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Russian hackers looming before Sakartvelo government2011-03-02 21:16
The recent blocking of the Georgian President Mikheil Saakashvili's official website has excited the whole government. It is so far unclear whether the disconnection of the Georgian leader's Internet-portal was really attributed to a secret hacker attack or the problem lied in the unprofessional attitude of local computer specialists; official Tbilisi does not seem to be interested in the true reasons of the incident. The main point is that this is a nice pretext to remind the whole world of the "Russian threat".
The incident that resulted in the world web users' inability to visit the Georgian President Mikheil Saakashvili's website for two days was reported by his press speaker Manana Mandzhgaladze. There came immediate suppositions that the portal was attacked by a group of hackers who might be connected with the Russian special services. The famous game called "Accuse Russia!" goes on. Tbilisi made similar accusations not long ago when two powerful explosive devices were found near the Imedi TV company's office. No direct or indirect proof of the Russian party's involvement in the incident was presented then, as well as in the blocking of the president's website. However, words are a more powerful weapon than real actions for the current Georgian authorities.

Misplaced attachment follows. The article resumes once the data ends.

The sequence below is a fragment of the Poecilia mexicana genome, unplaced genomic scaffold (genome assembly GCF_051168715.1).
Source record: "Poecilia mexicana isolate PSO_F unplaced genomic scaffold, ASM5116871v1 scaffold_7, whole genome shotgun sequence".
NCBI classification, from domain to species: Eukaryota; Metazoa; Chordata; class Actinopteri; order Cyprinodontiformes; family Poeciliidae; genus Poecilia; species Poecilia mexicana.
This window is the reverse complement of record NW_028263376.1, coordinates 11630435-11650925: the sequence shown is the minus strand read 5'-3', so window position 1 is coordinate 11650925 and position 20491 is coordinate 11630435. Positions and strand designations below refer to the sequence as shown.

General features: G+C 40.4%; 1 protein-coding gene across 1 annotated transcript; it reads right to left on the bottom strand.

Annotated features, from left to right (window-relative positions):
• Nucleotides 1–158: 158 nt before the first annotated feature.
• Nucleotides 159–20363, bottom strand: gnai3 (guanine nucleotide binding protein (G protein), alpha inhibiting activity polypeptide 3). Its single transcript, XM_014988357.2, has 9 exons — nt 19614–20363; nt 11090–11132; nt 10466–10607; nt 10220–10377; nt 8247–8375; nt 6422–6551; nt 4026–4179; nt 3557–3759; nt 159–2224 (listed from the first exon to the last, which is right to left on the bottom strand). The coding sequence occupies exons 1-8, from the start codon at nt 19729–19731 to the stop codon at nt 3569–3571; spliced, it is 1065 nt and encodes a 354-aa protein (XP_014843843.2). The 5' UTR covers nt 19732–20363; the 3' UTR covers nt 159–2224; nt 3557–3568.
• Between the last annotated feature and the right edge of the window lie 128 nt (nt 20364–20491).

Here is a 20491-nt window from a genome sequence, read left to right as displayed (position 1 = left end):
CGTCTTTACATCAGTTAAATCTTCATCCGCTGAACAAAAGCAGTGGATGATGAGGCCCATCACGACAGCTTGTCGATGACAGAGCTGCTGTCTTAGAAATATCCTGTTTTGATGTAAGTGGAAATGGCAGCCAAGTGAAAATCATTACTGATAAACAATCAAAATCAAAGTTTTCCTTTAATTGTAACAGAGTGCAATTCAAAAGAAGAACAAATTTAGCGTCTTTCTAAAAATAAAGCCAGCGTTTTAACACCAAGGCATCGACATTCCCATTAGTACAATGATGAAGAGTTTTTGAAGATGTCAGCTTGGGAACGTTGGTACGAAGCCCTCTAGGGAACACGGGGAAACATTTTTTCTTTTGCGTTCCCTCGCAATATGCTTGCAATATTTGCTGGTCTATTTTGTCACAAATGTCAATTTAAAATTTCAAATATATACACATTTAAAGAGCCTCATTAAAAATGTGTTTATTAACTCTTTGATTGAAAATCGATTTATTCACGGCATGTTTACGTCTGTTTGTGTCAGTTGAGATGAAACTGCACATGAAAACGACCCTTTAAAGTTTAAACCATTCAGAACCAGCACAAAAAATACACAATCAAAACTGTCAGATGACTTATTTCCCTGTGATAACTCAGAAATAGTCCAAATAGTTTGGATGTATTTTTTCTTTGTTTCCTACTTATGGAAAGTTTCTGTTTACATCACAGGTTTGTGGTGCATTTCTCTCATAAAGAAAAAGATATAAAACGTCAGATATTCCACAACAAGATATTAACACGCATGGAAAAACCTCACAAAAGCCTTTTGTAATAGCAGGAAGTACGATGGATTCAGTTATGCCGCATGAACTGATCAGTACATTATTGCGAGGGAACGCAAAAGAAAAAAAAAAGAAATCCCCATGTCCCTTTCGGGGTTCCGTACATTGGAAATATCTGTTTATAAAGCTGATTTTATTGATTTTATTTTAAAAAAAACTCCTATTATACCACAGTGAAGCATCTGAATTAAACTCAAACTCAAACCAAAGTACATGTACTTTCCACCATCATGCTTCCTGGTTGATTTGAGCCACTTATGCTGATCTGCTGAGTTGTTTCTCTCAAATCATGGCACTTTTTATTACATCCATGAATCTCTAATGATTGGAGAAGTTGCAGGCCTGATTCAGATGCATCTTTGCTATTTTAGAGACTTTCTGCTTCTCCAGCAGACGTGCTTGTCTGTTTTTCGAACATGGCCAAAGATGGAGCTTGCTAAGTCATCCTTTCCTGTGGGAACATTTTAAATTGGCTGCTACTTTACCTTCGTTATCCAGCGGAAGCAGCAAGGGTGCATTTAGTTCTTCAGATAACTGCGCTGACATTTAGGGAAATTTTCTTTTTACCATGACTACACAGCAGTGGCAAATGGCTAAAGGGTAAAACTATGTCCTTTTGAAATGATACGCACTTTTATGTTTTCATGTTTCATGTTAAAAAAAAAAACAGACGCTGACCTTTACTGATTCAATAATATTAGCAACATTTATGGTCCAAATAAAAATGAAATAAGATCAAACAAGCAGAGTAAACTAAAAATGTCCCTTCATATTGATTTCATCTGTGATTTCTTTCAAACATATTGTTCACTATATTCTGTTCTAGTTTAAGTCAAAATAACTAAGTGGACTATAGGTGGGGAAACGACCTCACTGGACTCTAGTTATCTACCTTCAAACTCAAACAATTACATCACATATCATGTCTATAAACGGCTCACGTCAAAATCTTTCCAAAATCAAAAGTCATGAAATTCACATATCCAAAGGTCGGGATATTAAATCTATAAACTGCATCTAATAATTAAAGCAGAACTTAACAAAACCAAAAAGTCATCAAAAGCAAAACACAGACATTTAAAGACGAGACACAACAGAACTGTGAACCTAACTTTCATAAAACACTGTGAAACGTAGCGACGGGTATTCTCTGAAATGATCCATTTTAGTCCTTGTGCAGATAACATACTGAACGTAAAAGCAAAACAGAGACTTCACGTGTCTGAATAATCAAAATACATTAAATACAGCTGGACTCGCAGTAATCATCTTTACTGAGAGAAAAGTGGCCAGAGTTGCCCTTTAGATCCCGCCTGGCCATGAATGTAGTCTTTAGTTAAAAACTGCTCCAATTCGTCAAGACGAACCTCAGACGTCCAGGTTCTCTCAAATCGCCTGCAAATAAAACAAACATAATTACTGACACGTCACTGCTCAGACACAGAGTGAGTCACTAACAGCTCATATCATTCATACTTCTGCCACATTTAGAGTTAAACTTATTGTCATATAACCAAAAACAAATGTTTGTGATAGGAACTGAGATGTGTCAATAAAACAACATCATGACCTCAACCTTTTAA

The Georgian president's website was already subject to various cyber attacks. It is quite logic that they reached their peak in August 2008. Not only Mikheil Saakashvili's portal suffered then but also a great number of Internet pages belonging to the Georgian ministries and administrations, as well as different information agencies. The most famous was the published collage on the main page of the Georgian MFA's website where pictures of Mikheil Saakashvili were interleaved with those of Adolph Hitler. Neither did Russian websites manage to avoid hackers' attacks. At that moment, the two countries were in a state of an armed conflict and its transition into the virtual sphere was quite natural. Now the relations between the two countries are strained because of Saakashvili again but the Russian party can get no benefit from blocking the website of the Georgian president, especially that it is not very often visited and is in no way unique. Even the name of the Georgian leader is often misspelled in the Russian version of the portal. Why should anyone attack the site of Mikheil Saakashvili?